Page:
Facilitator Journal | Issue #0255, May 9, 2006 ....
If you want to solve a problem,
become more effective, have your team work better together, or what
have you, something must change. This change will occur in either
attitude, behavior, perspective, or all three. Making a change requires
the making of new choices. To this end, I
share with you this week a simple coaching model that you can apply
with any individual or group. I call it the "ARC" model
for Awareness, Responsibility, and Choice. This
model is easy to remember and apply in any situation.
Let me know how it works for you.
Brief philosophical excursion...
Question: What did the Buddha say to the hot-dog vendor?
Answer: "Make me 'One' with Everything."
~courtesy of an anonymous Starbucks employee
Your "Relational Presence" for Masterful Group Leadership
The Introverts answer to public speaking and group presence.
Join us next Tuesday for this one-hour expert interview featuring
Lee Glickstein of BeHeardNowTraining.com.
See details after the article.
don't want to be "taught" anymore. They
got enough of that in school. Join
the "Becoming a Learning
Facilitator" Teleclass offered during the week of May 22nd.
Find out how to "co-create"
content and learning with your participants in this highly interactive,
See details at the end of this issue.
Are you managing people you rarely see? We're offering another
five-day teleclass, starting June 5th for those managing teams at
a distance. Please see details at the end of this issue.
Have a great week!
Click here for details
here for details
an "ARC" for Success
A simple coaching
model for group leaders
If you want to solve a problem, become more effective, have your team
work better together, or what have you, something must change. This change
will involve either your attitude, behavior, perspective, or all three.
In order to make a change, we must first become Aware of
our current attitude, behavior, or perspective. In my experience, much
of what we do as group leaders involves bringing individual and group
behaviors and perspectives into present moment awareness. In other words,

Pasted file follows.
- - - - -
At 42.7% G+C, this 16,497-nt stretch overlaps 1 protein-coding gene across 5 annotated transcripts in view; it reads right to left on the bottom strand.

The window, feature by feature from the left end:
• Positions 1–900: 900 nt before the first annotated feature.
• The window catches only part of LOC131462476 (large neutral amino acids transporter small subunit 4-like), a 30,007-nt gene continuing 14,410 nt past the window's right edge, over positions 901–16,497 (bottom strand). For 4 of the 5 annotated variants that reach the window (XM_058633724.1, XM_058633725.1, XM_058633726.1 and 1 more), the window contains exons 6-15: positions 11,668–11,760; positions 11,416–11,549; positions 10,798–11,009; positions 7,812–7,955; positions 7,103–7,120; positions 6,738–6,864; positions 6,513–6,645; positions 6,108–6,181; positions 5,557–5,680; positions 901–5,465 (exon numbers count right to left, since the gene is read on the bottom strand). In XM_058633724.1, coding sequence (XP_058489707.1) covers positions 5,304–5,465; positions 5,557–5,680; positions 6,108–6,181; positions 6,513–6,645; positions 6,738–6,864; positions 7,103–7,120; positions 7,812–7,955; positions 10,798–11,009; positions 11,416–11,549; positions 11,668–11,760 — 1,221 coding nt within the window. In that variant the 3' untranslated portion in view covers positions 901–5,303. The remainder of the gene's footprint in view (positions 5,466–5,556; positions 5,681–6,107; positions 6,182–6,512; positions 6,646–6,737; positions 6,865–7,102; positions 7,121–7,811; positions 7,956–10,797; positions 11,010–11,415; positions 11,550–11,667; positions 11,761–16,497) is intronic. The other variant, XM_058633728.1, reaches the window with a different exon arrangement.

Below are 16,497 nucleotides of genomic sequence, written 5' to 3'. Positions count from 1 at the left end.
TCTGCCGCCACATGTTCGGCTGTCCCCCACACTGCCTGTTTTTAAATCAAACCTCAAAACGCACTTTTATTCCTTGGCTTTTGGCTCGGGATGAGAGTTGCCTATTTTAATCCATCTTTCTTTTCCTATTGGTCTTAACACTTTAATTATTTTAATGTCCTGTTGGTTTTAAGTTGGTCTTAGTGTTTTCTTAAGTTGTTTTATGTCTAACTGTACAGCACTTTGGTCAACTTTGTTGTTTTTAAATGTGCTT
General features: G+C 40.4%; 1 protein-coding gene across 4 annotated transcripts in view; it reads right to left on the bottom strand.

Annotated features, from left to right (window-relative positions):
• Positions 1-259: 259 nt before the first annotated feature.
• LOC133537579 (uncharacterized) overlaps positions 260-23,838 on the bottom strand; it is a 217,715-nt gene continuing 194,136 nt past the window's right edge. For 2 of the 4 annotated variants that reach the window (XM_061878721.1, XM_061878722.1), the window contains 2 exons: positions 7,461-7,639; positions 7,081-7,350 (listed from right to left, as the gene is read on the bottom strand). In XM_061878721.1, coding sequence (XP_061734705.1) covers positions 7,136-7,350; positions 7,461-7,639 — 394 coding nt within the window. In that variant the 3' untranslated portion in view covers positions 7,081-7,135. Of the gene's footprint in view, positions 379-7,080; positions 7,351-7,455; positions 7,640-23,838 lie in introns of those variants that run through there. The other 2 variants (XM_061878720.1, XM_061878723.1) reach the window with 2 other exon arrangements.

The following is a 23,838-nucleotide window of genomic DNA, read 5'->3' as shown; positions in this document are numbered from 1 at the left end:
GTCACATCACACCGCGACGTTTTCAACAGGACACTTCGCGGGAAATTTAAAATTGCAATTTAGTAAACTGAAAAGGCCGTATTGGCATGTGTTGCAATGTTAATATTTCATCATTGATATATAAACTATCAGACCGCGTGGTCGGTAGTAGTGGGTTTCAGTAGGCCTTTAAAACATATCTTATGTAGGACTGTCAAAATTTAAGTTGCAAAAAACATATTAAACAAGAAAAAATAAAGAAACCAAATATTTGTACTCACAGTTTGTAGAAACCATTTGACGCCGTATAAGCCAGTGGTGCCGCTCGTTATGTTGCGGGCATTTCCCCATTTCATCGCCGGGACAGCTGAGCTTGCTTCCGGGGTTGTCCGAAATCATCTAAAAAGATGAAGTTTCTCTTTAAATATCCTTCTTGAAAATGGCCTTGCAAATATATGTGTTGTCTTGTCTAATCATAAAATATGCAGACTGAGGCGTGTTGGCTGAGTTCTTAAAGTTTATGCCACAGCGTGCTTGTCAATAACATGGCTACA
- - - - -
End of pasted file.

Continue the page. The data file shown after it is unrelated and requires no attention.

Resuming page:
before you can be motivated to change something, you need to know what
you are changing from.
The next step to changing a behavior or a situation requires that you
"own" it as yours. This can be particularly difficult when one views a
current behavior as distasteful or unattractive. In this case, people
often "project" their own unacceptable behaviors onto others so as not
to take personal Responsibility for them. Again, as facilitators
you'll have abundant opportunities to facilitate ownership and responsibility
for the actions and perspectives of individuals.
Responsibility is an interesting concept which I believe you can approach
from at least two different perspectives, both of which lead to results.
First, once an individual has assumed responsibility for a given behavior
or perspective, they then have the power to make another Choice.
Choosing and committing to a course of action facilitates change.
Second, if the above perspective on responsibility doesn't fit. In other
words, if you don't see your role in the problem, then you can choose
to be responsible for the solution nonetheless. When you
choose to take responsibility for the solution, you've placed yourself
in a position of strength and influence. The choice to be responsible
is a choice for action, and action leads to results.
Either way you slice it, choosing to be responsible is a winning proposition.
The question is, how do you facilitate responsibility with individuals
and groups? Help them see the "choices" they're making. If one
is choosing to not be responsible for either a cause or a solution, then
they're choosing to maintain they're problem. As a facilitator, you can
help your participants clearly see the choices they're making and the
consequences of each choice.
I call this simple model the "ARC"
model for Awareness, Responsibility, and Choice--an easy to remember model
that you can apply in any situation.
One of the biggest challenges individuals and groups face is a reluctance